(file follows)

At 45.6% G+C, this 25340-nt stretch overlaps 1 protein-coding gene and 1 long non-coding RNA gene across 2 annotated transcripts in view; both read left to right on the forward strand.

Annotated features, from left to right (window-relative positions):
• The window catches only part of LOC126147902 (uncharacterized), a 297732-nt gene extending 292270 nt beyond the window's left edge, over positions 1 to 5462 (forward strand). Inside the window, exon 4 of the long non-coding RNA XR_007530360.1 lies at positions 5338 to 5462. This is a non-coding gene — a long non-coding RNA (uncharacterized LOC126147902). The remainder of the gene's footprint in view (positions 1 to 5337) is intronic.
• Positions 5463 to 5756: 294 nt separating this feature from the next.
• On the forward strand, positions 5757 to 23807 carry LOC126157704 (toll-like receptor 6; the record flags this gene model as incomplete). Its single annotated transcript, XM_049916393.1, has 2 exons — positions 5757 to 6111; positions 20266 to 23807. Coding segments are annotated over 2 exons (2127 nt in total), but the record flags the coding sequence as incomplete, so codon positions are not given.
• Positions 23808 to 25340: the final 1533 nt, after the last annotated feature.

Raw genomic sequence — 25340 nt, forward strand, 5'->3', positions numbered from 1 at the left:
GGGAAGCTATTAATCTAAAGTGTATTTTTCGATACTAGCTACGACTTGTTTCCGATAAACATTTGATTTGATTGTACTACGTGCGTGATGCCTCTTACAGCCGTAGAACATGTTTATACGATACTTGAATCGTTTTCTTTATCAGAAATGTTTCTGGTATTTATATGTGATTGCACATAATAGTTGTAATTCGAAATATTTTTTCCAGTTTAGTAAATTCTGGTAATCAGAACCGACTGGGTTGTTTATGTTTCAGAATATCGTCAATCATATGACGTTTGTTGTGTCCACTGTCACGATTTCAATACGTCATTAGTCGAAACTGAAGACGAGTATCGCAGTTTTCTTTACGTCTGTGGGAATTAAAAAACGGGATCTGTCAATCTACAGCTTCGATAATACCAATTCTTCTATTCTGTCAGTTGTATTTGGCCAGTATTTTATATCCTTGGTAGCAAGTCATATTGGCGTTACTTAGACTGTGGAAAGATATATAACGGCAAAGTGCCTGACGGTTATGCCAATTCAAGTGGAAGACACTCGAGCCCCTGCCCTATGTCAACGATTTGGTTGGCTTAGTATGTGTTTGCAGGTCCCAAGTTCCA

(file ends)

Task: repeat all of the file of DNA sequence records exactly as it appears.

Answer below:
At 45.6% G+C, this 25340-nt stretch overlaps 1 protein-coding gene and 1 long non-coding RNA gene across 2 annotated transcripts in view; both read left to right on the forward strand.

Annotated features, from left to right (window-relative positions):
• The window catches only part of LOC126147902 (uncharacterized), a 297732-nt gene extending 292270 nt beyond the window's left edge, over positions 1 to 5462 (forward strand). Inside the window, exon 4 of the long non-coding RNA XR_007530360.1 lies at positions 5338 to 5462. This is a non-coding gene — a long non-coding RNA (uncharacterized LOC126147902). The remainder of the gene's footprint in view (positions 1 to 5337) is intronic.
• Positions 5463 to 5756: 294 nt separating this feature from the next.
• On the forward strand, positions 5757 to 23807 carry LOC126157704 (toll-like receptor 6; the record flags this gene model as incomplete). Its single annotated transcript, XM_049916393.1, has 2 exons — positions 5757 to 6111; positions 20266 to 23807. Coding segments are annotated over 2 exons (2127 nt in total), but the record flags the coding sequence as incomplete, so codon positions are not given.
• Positions 23808 to 25340: the final 1533 nt, after the last annotated feature.

Raw genomic sequence — 25340 nt, forward strand, 5'->3', positions numbered from 1 at the left:
GGGAAGCTATTAATCTAAAGTGTATTTTTCGATACTAGCTACGACTTGTTTCCGATAAACATTTGATTTGATTGTACTACGTGCGTGATGCCTCTTACAGCCGTAGAACATGTTTATACGATACTTGAATCGTTTTCTTTATCAGAAATGTTTCTGGTATTTATATGTGATTGCACATAATAGTTGTAATTCGAAATATTTTTTCCAGTTTAGTAAATTCTGGTAATCAGAACCGACTGGGTTGTTTATGTTTCAGAATATCGTCAATCATATGACGTTTGTTGTGTCCACTGTCACGATTTCAATACGTCATTAGTCGAAACTGAAGACGAGTATCGCAGTTTTCTTTACGTCTGTGGGAATTAAAAAACGGGATCTGTCAATCTACAGCTTCGATAATACCAATTCTTCTATTCTGTCAGTTGTATTTGGCCAGTATTTTATATCCTTGGTAGCAAGTCATATTGGCGTTACTTAGACTGTGGAAAGATATATAACGGCAAAGTGCCTGACGGTTATGCCAATTCAAGTGGAAGACACTCGAGCCCCTGCCCTATGTCAACGATTTGGTTGGCTTAGTATGTGTTTGCAGGTCCCAAGTTCCA